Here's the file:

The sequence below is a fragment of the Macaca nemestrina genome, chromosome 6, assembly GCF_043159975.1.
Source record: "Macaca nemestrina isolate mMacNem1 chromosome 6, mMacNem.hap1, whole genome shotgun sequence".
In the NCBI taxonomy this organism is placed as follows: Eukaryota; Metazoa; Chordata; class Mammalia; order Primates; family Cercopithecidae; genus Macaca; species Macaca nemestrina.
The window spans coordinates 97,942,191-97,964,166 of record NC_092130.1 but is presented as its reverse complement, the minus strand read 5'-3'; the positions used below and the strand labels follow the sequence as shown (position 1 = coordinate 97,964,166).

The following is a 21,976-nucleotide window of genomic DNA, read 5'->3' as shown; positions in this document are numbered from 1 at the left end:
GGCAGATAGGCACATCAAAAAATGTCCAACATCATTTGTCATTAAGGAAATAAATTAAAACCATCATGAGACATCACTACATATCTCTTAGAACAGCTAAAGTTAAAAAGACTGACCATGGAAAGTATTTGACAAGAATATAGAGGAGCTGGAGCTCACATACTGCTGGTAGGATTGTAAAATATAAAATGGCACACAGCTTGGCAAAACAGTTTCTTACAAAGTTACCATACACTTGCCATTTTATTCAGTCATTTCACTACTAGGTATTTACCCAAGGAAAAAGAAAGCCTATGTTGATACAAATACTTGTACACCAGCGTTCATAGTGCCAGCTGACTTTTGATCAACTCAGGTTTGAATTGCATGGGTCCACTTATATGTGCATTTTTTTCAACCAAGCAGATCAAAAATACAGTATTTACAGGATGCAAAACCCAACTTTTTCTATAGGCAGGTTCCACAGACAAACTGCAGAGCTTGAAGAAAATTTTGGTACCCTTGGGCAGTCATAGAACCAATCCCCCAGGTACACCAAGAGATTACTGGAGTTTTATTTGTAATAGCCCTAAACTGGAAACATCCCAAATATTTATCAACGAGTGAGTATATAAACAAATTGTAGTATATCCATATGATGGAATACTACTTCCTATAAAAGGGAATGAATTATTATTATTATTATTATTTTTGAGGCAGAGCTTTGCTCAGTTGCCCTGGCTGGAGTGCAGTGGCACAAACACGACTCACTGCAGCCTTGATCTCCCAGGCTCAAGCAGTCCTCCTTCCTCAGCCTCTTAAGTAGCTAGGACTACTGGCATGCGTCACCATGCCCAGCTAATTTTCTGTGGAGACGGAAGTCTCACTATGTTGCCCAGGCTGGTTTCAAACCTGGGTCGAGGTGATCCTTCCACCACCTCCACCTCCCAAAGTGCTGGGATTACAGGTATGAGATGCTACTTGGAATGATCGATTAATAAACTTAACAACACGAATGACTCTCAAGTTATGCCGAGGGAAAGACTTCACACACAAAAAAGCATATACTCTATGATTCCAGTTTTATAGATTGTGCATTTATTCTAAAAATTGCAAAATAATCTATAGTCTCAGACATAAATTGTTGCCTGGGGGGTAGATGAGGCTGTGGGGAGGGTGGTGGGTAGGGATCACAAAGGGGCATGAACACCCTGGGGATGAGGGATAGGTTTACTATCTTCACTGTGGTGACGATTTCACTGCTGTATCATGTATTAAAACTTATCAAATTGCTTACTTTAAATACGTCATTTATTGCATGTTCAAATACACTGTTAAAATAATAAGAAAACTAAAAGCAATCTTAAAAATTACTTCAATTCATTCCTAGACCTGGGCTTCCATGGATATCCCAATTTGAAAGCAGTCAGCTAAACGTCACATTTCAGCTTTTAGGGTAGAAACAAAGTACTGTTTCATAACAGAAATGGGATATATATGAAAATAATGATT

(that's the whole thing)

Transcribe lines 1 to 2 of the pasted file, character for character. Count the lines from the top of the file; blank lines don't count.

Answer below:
The sequence below is a fragment of the Macaca nemestrina genome, chromosome 6, assembly GCF_043159975.1.
Source record: "Macaca nemestrina isolate mMacNem1 chromosome 6, mMacNem.hap1, whole genome shotgun sequence".